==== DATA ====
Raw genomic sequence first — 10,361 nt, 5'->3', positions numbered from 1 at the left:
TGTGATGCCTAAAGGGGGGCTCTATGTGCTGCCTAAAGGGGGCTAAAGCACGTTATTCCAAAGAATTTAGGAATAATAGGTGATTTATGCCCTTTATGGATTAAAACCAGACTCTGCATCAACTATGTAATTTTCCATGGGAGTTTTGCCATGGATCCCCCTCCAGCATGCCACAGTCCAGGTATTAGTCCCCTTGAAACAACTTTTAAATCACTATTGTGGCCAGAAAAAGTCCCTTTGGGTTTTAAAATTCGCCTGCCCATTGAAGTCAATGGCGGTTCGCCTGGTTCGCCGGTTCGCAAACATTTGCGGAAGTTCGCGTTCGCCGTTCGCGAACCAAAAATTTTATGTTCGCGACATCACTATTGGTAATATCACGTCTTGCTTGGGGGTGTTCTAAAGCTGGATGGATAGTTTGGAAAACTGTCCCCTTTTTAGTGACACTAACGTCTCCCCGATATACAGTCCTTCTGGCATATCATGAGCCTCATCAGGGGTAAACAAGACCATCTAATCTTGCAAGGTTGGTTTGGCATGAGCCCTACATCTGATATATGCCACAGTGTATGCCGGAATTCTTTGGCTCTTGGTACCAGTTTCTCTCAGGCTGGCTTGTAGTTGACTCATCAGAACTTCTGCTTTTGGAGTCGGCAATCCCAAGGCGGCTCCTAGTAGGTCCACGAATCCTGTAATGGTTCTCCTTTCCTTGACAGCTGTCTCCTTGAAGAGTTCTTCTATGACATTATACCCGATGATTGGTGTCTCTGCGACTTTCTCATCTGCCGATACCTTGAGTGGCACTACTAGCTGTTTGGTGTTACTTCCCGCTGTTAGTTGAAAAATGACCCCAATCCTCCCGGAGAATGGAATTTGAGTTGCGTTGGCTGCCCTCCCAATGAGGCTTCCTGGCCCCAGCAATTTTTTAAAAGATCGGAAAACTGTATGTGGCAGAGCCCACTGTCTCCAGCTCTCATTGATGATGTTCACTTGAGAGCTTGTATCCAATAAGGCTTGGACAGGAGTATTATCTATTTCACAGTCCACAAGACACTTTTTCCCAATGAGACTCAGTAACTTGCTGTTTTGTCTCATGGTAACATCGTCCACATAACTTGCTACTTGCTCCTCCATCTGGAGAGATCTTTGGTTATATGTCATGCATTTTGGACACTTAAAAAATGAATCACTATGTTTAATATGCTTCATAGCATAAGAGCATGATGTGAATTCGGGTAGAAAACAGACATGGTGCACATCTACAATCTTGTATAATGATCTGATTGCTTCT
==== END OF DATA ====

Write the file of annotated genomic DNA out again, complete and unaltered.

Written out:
Raw genomic sequence first — 10,361 nt, 5'->3', positions numbered from 1 at the left:
TGTGATGCCTAAAGGGGGGCTCTATGTGCTGCCTAAAGGGGGCTAAAGCACGTTATTCCAAAGAATTTAGGAATAATAGGTGATTTATGCCCTTTATGGATTAAAACCAGACTCTGCATCAACTATGTAATTTTCCATGGGAGTTTTGCCATGGATCCCCCTCCAGCATGCCACAGTCCAGGTATTAGTCCCCTTGAAACAACTTTTAAATCACTATTGTGGCCAGAAAAAGTCCCTTTGGGTTTTAAAATTCGCCTGCCCATTGAAGTCAATGGCGGTTCGCCTGGTTCGCCGGTTCGCAAACATTTGCGGAAGTTCGCGTTCGCCGTTCGCGAACCAAAAATTTTATGTTCGCGACATCACTATTGGTAATATCACGTCTTGCTTGGGGGTGTTCTAAAGCTGGATGGATAGTTTGGAAAACTGTCCCCTTTTTAGTGACACTAACGTCTCCCCGATATACAGTCCTTCTGGCATATCATGAGCCTCATCAGGGGTAAACAAGACCATCTAATCTTGCAAGGTTGGTTTGGCATGAGCCCTACATCTGATATATGCCACAGTGTATGCCGGAATTCTTTGGCTCTTGGTACCAGTTTCTCTCAGGCTGGCTTGTAGTTGACTCATCAGAACTTCTGCTTTTGGAGTCGGCAATCCCAAGGCGGCTCCTAGTAGGTCCACGAATCCTGTAATGGTTCTCCTTTCCTTGACAGCTGTCTCCTTGAAGAGTTCTTCTATGACATTATACCCGATGATTGGTGTCTCTGCGACTTTCTCATCTGCCGATACCTTGAGTGGCACTACTAGCTGTTTGGTGTTACTTCCCGCTGTTAGTTGAAAAATGACCCCAATCCTCCCGGAGAATGGAATTTGAGTTGCGTTGGCTGCCCTCCCAATGAGGCTTCCTGGCCCCAGCAATTTTTTAAAAGATCGGAAAACTGTATGTGGCAGAGCCCACTGTCTCCAGCTCTCATTGATGATGTTCACTTGAGAGCTTGTATCCAATAAGGCTTGGACAGGAGTATTATCTATTTCACAGTCCACAAGACACTTTTTCCCAATGAGACTCAGTAACTTGCTGTTTTGTCTCATGGTAACATCGTCCACATAACTTGCTACTTGCTCCTCCATCTGGAGAGATCTTTGGTTATATGTCATGCATTTTGGACACTTAAAAAATGAATCACTATGTTTAATATGCTTCATAGCATAAGAGCATGATGTGAATTCGGGTAGAAAACAGACATGGTGCACATCTACAATCTTGTATAATGATCTGATTGCTTCT